Asbjorn has a good point but selling anything but Harley’s in a Harley dealership is asking for disaster. One of the main reasons, if not the main reason for Buell’s failure was Harley dealers. They did not want to sell Buells and bitched like hell about it. A Buell buyer was a dead end road to a Harley dealer. A Harley dealer wants to sell you a Harley then they can sell you all the pirate clothes, more chrome parts and screaming eagle kits to get the horsepower at least up to what you get in a Jap bike. A typical Harley dealer devotes about 80% of there floor space for all the aftermarket shit. A Buell buyer would not sucker for the Harley panties, ash trays, clocks, shirts, do rags etc and Buell took up floor space. Once a Harley salesman found out you were looking at a Buell he would make himself scarce. Harley Davidson cares more about there line of clothes and crap than they do there motorcycles. The motorcycles are just a means to an end for HD and the dealers. If you are over 50 with a beer belly, tattoos and have a pony tail Harley will sell you motorcycle and finance it for you without even checking your credit. I know because I have seen it happen.

  90. Not An Outlaw says:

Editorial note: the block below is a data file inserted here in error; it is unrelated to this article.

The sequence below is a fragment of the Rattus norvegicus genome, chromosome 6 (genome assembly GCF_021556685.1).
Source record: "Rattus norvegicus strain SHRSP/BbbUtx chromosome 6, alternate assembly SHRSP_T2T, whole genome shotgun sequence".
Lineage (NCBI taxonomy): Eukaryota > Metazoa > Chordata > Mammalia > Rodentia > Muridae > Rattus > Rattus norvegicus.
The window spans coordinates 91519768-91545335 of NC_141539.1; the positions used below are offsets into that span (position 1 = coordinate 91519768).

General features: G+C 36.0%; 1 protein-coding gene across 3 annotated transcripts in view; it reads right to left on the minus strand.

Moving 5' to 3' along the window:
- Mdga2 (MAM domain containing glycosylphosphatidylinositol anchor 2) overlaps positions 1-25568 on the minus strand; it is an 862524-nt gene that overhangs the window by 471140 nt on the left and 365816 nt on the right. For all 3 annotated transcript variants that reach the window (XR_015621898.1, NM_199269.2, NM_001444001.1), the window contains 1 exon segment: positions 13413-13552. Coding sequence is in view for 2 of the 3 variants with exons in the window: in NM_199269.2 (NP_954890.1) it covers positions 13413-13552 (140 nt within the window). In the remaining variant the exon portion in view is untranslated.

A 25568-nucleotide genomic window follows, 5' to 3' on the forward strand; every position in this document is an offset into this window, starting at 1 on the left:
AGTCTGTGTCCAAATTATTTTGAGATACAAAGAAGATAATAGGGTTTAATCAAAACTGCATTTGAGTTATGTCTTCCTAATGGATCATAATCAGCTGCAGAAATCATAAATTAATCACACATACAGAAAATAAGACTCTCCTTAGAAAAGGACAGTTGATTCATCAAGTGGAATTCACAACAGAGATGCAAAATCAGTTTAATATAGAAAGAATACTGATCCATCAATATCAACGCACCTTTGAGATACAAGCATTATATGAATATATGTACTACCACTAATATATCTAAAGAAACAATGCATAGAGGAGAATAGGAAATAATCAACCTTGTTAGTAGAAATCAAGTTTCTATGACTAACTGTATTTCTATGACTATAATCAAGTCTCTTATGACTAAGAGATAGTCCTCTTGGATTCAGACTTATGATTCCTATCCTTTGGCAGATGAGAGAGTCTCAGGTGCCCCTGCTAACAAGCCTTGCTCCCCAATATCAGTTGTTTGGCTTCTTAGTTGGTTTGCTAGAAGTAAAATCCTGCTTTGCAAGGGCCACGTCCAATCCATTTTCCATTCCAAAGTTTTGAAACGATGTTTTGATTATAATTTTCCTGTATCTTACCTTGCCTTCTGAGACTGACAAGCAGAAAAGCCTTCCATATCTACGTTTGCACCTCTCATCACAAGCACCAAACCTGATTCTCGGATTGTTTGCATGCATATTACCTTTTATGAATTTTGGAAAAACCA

Asbjorn has a good point but selling anything but Harley’s in a Harley dealership is asking for disaster. One of the main reasons, if not the main reason for Buell’s failure was Harley dealers. They did not want to sell Buells and bitched like hell about it. A Buell buyer was a dead end road to a Harley dealer. A Harley dealer wants to sell you a Harley then they can sell you all the pirate clothes, more chrome parts and screaming eagle kits to get the horsepower at least up to what you get in a Jap bike. A typical Harley dealer devotes about 80% of there floor space for all the aftermarket shit. A Buell buyer would not sucker for the Harley ash trays, clocks, shirts, do rags etc and Buell took up floor space. Once a Harley salesman found out you were looking at a Buell he would make himself scarce. Harley Davidson cares more about there line of clothes and crap than they do there motorcycles. The motorcycles are just a means to an end for HD and the dealers. If you are over 50 with a beer belly, tattoos and have a pony tail Harley will sell you motorcycle and finance it for you without even checking your credit. I know because I have seen it happen.